On Thursday, the eve of the ninth anniversary of Hurricane Katrina, a nominating committee for an area flood control board could demonstrate if anything’s really changed in the local political culture that came under attack in the storm’s wake.
Katrina revealed huge deficiencies in the levee systems that were supposed to keep Louisiana residents safe. Levee failures devastated New Orleans and surrounding communities. Those breaches underscored the need to reform local levee boards, long bastions of political patronage, so that these public bodies could more effectively accomplish their real mission — maintaining effective flood control.
The Southeast Louisiana Flood Protection Authority-East was one of the political bodies created as part of legislation designed to professionalize levee protection. Legislation forming these new boards was meant to put in place board members because of their technical expertise, not political connections.
But in Louisiana — and, to some degree, anywhere else on the planet — wherever two shall gather, politics is sure to enter. The SLFPA has become a center of political wrangling since the authority’s board voted to sue nearly 100 energy companies for damages, claiming that the industry’s operations compromised the coastal ecology, raising the risk of flooding from storm surge.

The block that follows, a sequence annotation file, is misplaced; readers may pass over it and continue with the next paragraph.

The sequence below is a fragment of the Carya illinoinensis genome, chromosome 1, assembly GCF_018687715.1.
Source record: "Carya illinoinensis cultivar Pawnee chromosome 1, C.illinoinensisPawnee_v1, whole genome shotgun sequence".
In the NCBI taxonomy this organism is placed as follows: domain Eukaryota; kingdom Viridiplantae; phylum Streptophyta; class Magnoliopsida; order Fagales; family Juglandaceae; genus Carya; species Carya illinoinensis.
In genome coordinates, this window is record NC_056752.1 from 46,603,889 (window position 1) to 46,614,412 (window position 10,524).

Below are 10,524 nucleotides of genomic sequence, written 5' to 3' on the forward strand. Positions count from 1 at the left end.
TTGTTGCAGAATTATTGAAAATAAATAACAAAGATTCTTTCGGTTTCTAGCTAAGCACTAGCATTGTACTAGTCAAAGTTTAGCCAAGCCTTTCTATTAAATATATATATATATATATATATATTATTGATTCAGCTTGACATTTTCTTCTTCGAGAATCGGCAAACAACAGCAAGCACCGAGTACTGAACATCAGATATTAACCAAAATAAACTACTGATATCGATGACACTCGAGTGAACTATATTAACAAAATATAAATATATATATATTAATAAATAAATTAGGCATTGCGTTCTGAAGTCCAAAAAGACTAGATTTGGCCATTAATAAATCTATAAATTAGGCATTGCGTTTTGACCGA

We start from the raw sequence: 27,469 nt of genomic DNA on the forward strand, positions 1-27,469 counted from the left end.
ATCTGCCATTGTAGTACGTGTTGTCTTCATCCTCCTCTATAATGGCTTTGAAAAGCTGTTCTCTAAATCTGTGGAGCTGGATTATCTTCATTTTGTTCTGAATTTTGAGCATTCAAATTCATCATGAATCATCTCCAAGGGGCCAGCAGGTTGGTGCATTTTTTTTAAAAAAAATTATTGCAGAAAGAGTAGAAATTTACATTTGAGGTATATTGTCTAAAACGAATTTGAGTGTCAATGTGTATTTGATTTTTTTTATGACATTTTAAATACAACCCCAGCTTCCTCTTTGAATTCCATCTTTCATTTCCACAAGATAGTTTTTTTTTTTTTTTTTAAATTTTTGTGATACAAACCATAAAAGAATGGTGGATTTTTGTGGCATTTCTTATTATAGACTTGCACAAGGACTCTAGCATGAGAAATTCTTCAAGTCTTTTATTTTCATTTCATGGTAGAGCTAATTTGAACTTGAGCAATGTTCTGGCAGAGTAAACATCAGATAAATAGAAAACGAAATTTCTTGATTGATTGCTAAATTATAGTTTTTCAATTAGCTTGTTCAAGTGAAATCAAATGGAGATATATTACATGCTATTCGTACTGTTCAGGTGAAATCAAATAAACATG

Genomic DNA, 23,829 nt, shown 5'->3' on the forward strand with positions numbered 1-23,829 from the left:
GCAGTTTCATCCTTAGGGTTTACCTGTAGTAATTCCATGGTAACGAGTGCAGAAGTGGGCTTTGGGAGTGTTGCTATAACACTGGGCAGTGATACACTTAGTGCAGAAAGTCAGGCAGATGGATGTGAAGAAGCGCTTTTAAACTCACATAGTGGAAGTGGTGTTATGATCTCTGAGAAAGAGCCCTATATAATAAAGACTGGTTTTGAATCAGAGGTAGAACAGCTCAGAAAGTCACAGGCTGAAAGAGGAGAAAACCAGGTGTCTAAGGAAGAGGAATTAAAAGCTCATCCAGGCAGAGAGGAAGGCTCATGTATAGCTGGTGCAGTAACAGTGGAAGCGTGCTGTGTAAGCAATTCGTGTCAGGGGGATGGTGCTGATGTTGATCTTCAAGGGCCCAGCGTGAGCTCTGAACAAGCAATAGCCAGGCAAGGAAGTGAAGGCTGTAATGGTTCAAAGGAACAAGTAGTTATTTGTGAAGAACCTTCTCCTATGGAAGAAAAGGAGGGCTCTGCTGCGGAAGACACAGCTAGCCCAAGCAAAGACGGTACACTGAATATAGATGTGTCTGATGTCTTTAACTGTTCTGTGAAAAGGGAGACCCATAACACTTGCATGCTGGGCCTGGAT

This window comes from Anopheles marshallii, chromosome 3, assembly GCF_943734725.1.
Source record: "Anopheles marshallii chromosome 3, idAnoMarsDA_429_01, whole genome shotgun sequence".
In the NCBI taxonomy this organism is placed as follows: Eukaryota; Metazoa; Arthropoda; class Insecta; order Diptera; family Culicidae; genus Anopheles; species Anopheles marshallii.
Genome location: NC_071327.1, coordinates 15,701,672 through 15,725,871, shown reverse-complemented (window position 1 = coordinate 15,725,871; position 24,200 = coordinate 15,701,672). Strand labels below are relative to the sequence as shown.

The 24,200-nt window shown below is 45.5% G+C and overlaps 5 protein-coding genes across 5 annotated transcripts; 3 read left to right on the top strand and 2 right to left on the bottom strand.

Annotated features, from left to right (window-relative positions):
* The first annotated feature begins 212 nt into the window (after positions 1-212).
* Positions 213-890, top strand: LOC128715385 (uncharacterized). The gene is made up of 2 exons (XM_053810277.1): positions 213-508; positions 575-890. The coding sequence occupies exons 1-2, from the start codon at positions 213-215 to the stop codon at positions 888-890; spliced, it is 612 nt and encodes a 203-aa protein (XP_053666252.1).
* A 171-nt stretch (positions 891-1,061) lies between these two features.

The manner in which that suit was advanced, with board members developing the litigation largely in secret, then hiring a law firm without a competitive bid process, seemed like an exercise in political convenience itself. Now, champions of the suit seem surprised that opponents of the litigation are using similarly expedient tactics to try to kill it.
Gov. Bobby Jindal and his allies who oppose the litigation appear to have worked behind the scenes to replace SLFPA board members who favor the suit. Thursday’s meeting of the nominating committee promises more political intrigue.
Civic activists who fought hard for levee board reform after Katrina are worried. “We do not take a position on the lawsuit, however we do take a strong position against politicizing the nominating committee or the SLFPA,” Citizens for 1 Greater New Orleans leaders Laura Politz and Ruthie Frierson wrote in a letter to the board’s nominating committee.
Although we doubt that politics can ever be fully removed from a public body, we hope that Thursday’s meeting of the SLFPA nominating committee involves a thorough, thoughtful and transparent discussion of who should serve on the board and their qualifications for the post. That will allow the public to draw its own conclusions about political influence on the board — and hold those in charge accountable.